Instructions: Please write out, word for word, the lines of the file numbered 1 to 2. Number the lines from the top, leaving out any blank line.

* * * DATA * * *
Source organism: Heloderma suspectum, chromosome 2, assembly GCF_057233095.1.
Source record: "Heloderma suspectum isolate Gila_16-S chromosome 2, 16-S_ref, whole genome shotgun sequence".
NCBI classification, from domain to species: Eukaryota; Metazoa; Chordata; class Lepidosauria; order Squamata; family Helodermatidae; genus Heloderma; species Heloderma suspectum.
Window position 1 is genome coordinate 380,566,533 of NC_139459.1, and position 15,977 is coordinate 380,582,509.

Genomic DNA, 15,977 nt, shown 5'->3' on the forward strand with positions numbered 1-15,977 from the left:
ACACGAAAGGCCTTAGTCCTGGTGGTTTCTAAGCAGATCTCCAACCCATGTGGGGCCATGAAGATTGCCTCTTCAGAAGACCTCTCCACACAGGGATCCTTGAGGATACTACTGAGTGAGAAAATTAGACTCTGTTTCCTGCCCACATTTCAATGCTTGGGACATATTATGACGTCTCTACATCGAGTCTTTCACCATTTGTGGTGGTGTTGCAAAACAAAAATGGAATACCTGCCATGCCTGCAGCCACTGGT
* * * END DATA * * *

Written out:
Source organism: Heloderma suspectum, chromosome 2, assembly GCF_057233095.1.
Source record: "Heloderma suspectum isolate Gila_16-S chromosome 2, 16-S_ref, whole genome shotgun sequence".